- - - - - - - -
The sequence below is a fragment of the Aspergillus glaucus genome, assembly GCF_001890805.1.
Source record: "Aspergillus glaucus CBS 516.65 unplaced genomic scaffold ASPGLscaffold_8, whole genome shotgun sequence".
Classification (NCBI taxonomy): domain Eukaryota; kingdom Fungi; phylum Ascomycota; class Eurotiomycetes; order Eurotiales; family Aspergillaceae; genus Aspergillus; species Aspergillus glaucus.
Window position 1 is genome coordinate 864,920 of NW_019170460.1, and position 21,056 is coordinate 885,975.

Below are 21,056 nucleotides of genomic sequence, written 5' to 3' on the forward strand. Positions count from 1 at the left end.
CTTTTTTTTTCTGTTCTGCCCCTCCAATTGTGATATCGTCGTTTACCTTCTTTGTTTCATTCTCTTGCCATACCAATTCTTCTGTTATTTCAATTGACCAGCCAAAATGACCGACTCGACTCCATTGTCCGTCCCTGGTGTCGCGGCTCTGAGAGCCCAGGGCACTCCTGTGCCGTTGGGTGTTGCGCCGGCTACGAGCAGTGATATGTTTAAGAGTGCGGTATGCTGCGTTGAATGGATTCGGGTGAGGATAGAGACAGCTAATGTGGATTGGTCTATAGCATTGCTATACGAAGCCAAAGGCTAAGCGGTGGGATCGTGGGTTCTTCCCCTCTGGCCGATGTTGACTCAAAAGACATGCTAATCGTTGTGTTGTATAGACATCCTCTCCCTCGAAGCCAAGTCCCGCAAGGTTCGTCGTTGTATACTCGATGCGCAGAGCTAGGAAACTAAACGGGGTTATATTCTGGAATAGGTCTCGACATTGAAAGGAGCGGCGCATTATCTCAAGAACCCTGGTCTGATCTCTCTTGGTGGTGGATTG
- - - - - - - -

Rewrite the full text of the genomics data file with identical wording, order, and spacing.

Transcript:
The sequence below is a fragment of the Aspergillus glaucus genome, assembly GCF_001890805.1.
Source record: "Aspergillus glaucus CBS 516.65 unplaced genomic scaffold ASPGLscaffold_8, whole genome shotgun sequence".
Classification (NCBI taxonomy): domain Eukaryota; kingdom Fungi; phylum Ascomycota; class Eurotiomycetes; order Eurotiales; family Aspergillaceae; genus Aspergillus; species Aspergillus glaucus.
Window position 1 is genome coordinate 864,920 of NW_019170460.1, and position 21,056 is coordinate 885,975.

Below are 21,056 nucleotides of genomic sequence, written 5' to 3' on the forward strand. Positions count from 1 at the left end.
CTTTTTTTTTCTGTTCTGCCCCTCCAATTGTGATATCGTCGTTTACCTTCTTTGTTTCATTCTCTTGCCATACCAATTCTTCTGTTATTTCAATTGACCAGCCAAAATGACCGACTCGACTCCATTGTCCGTCCCTGGTGTCGCGGCTCTGAGAGCCCAGGGCACTCCTGTGCCGTTGGGTGTTGCGCCGGCTACGAGCAGTGATATGTTTAAGAGTGCGGTATGCTGCGTTGAATGGATTCGGGTGAGGATAGAGACAGCTAATGTGGATTGGTCTATAGCATTGCTATACGAAGCCAAAGGCTAAGCGGTGGGATCGTGGGTTCTTCCCCTCTGGCCGATGTTGACTCAAAAGACATGCTAATCGTTGTGTTGTATAGACATCCTCTCCCTCGAAGCCAAGTCCCGCAAGGTTCGTCGTTGTATACTCGATGCGCAGAGCTAGGAAACTAAACGGGGTTATATTCTGGAATAGGTCTCGACATTGAAAGGAGCGGCGCATTATCTCAAGAACCCTGGTCTGATCTCTCTTGGTGGTGGATTG